I still think there’s value in implementing a domain-specific model (for example, a model “Just for small tech companies”). The only block is, as described in Appendix 1, the problem of Parsing tweets properly. Maybe once I’ve figured that out, I’ll find a way to classify the other million-odd tweets I’ve collected for the airline industry as a starting point (there are a lot of unhappy airline passengers out there!)
The problem of parsing tweets
I was warned by the following tweet from the team at Stanford NLP:
— Stanford NLP Group (@stanfordnlp) April 13, 2014
The problem we’re trying to fix, as described in the previous post, is that, for us to understand the sentiment of any sentence we have to carry out a couple of stages first. To begin with we need to Part-of-Speech tag a sentence. So, identify “Dog” as a Noun, “Catch” as a Verb and so on. This has challenges with Twitter which is full of URLs, hashtags, #LOLs and so on. But – the GATE Twitter model mentioned above solves this by adding in this functionality to the POS tagger. If you run a tweet through the GATE POS-tagger it will identify http://some.url/ as a URL and so on.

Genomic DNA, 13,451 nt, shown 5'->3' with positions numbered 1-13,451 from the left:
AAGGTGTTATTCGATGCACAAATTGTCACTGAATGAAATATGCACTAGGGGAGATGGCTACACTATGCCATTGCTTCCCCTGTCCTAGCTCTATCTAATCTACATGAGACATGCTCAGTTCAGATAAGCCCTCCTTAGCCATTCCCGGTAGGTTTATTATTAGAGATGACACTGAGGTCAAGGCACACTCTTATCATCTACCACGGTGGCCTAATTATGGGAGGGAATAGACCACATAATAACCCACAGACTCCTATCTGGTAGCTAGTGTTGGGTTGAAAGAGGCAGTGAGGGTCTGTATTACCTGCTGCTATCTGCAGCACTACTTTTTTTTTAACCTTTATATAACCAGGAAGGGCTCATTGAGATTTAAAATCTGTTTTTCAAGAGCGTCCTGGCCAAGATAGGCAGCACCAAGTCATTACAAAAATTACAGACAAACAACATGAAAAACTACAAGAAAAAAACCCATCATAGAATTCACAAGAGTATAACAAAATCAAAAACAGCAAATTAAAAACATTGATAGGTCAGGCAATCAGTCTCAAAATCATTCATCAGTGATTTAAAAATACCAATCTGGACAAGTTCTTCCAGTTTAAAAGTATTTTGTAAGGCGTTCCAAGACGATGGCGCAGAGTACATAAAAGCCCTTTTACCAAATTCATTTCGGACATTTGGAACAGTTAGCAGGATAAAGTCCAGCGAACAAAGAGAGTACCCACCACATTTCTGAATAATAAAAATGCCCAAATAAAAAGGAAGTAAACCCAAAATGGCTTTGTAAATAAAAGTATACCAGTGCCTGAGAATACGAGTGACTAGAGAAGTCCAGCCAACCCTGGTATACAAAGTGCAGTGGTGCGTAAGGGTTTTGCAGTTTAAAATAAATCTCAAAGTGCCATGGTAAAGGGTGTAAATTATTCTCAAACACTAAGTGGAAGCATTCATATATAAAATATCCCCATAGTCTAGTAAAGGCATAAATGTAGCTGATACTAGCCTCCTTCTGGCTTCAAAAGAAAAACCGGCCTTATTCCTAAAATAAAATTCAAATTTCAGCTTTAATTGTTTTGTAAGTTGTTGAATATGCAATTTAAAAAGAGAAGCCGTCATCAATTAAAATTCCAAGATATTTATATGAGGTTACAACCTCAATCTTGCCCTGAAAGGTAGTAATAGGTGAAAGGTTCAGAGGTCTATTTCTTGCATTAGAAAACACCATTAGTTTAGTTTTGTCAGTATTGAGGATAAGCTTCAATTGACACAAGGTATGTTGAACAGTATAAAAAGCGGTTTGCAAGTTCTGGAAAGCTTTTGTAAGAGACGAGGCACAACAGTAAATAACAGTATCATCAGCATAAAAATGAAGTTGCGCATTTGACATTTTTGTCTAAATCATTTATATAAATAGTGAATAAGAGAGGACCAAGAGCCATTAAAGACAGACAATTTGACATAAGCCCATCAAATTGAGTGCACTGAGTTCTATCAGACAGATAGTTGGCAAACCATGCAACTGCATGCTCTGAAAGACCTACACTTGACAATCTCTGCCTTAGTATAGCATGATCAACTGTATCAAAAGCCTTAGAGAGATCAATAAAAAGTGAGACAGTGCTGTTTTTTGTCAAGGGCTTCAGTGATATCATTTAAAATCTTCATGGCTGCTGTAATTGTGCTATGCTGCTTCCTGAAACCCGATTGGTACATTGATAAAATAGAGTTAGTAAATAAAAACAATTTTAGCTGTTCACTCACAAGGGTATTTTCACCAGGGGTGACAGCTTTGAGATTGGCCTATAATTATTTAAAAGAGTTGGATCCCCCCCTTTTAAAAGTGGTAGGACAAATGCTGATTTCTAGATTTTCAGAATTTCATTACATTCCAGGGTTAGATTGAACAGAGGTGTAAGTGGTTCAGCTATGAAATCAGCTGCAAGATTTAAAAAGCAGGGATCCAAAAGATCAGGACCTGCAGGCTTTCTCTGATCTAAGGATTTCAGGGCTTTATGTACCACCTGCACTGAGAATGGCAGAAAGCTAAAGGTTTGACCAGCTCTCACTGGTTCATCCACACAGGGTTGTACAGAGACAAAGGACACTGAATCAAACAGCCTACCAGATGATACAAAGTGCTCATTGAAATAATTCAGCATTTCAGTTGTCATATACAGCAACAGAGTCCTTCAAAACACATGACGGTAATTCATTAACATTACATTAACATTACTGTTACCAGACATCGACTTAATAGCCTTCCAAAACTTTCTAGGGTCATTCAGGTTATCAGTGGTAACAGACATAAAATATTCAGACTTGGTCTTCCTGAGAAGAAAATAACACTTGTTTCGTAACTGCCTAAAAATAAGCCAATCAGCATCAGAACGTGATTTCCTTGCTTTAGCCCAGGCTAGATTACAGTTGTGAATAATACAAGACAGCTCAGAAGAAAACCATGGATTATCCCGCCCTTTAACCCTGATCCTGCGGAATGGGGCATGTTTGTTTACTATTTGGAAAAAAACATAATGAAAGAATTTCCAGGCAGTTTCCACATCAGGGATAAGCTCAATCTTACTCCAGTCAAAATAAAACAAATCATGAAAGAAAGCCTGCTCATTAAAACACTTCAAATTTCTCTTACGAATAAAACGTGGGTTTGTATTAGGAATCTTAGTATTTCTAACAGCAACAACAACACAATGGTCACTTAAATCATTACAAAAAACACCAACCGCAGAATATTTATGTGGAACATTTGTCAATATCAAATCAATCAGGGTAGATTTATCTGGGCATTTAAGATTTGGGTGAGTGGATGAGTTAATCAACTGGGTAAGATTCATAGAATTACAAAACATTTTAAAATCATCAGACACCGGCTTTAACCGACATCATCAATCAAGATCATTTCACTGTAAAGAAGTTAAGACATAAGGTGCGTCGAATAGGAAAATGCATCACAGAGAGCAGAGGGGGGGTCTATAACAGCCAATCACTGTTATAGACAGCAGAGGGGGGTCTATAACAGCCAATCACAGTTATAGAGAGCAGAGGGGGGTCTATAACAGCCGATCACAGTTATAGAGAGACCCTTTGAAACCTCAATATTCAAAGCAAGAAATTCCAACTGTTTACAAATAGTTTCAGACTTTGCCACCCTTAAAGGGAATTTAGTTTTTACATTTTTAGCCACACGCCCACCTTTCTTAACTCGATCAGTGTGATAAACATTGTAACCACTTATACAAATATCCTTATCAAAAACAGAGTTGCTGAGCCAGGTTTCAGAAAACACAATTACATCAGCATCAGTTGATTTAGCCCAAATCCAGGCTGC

So far, so good. However, the problem comes with the next stage – Parsing. What’s this? If you look at a sentence such as “I don’t like ice-cream”, the tagger will identify and POS-tag each component of this sentence – I, do, not, like, ice-cream. Great, but to understand the sentiment of this sentence, we need to group these elements further. We need to understand that there’s a hierarchy whereby do and not are grouped together, and apply to like to negate this term. I.e. this sentence is actually negative despite the fact that like is a positive word.
And herein lies the problem with parsing tweets – because of the language used in Twitter, often abbreviated, often partial, it’s very hard to properly parse tweets and work out this structure. This seems to be the problem from the very brief analysis I’ve done. The Stanford team (and others) do state “Sure, you can try the standard parsers using tweets tagged with the GATE POS tagger, but good luck with that!”. It obviously needs more work, and maybe when I have more free time, I’ll have a look!